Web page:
Jacquelin Thomas. Shades of Gray. New York: Steeple Hill Books, 2006.

Sela and Rodney Barnes married when they were quite young, and as this novel opens they are celebrating their twentieth wedding anniversary.  They have built a good life together–their two oldest children are in college at North Carolina State University, and Rodney owns a successful trucking business.  But Rodney’s parents have never accepted Sela.  They believe that Rodney’s marriage to Sela and the quick birth of their oldest daughter kept Rodney from finishing college and becoming to white collar professional that they expected him to be.  Although it is unsaid, Sela can sense that they disapprove of her because she is African American and Mr. and Mrs. Barnes are white.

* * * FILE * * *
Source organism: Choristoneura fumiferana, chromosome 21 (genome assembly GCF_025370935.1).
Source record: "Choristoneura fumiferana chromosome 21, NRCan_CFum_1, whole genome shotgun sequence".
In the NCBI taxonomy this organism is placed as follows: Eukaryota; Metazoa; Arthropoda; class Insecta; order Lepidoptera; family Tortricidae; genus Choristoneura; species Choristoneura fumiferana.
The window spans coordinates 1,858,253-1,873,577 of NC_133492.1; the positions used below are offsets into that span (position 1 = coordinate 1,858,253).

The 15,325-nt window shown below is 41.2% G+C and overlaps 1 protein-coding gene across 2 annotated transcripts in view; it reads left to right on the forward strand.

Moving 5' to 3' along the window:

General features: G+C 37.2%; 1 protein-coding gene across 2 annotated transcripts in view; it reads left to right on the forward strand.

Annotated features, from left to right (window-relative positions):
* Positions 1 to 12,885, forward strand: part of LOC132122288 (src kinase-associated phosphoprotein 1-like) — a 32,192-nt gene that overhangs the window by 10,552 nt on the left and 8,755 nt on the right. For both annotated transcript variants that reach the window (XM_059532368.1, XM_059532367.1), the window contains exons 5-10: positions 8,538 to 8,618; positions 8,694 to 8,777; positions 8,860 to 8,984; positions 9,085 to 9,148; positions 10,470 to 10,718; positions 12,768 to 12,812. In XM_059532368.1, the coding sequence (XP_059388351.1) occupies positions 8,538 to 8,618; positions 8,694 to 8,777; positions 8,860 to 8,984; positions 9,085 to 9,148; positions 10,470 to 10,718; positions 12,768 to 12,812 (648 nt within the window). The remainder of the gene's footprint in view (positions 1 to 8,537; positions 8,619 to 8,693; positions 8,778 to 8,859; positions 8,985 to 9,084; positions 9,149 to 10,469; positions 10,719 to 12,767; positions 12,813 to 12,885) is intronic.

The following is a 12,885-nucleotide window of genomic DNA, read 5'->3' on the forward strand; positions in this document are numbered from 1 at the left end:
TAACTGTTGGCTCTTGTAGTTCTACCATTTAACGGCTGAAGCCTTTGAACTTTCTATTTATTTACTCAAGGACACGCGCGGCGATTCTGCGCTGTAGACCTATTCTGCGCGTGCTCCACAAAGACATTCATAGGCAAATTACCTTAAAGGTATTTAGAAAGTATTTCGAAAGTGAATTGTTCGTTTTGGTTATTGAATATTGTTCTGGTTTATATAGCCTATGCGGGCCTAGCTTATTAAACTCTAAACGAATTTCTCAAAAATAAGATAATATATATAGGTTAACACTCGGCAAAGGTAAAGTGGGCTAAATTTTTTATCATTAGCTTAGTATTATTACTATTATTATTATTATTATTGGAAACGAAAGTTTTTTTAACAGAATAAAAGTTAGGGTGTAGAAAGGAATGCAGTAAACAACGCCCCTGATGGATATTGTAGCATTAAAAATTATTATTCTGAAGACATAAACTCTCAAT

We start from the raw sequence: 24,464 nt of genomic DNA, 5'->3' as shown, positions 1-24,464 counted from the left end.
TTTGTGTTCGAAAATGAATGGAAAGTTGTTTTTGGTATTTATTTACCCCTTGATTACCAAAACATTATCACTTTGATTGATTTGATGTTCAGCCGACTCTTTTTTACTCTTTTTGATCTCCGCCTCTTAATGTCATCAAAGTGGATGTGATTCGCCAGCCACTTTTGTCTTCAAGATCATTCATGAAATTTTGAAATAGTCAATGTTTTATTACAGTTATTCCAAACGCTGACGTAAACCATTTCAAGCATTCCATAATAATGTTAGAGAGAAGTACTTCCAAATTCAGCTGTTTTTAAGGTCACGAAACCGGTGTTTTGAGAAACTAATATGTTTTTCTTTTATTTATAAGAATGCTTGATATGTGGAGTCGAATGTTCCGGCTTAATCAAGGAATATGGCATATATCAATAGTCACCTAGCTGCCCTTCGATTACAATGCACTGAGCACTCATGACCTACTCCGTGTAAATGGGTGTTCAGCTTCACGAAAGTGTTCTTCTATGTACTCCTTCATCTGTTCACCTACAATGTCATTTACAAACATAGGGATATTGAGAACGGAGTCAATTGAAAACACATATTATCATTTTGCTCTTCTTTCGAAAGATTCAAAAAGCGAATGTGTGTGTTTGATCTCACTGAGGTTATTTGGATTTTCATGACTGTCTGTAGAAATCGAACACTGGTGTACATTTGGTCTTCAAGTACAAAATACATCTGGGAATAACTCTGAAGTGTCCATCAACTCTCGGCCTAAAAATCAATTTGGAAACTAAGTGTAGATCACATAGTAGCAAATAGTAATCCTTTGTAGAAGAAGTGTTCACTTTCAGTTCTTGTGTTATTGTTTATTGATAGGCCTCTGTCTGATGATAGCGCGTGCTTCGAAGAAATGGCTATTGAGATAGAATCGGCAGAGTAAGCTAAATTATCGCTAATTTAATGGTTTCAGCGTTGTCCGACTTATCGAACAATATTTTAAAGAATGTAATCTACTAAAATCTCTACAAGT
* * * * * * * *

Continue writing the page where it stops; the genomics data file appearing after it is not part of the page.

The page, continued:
Sela’s relationship with Mr. and Mrs. Barnes is one of the few points of tension between her and Rodney.  Religion is the other one.  Rodney has been born again as a Christian; he and the children attend church each week and he looks to the Bible for guidance in his daily life.  Shortly after the celebration of  their twentieth wedding anniversary, Rodney is diagnosed with heart disease.  After a heart transplant fails to save Rodney, Sela is left to raise the children and run the business alone.  Reading Rodney’s diary, and an intervention by her two oldest children, help Sela to see the value of religion and to make peace with her in-laws. There will be challenges ahead, but Sela and her family–all of them–will go down the road together.

Check this title’s availability in the UNC-Chapel Hill Library catalog.

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Filed under 2000-2009, 2006, Piedmont, Religious/Inspirational, Thomas, Jacquelin, Wake

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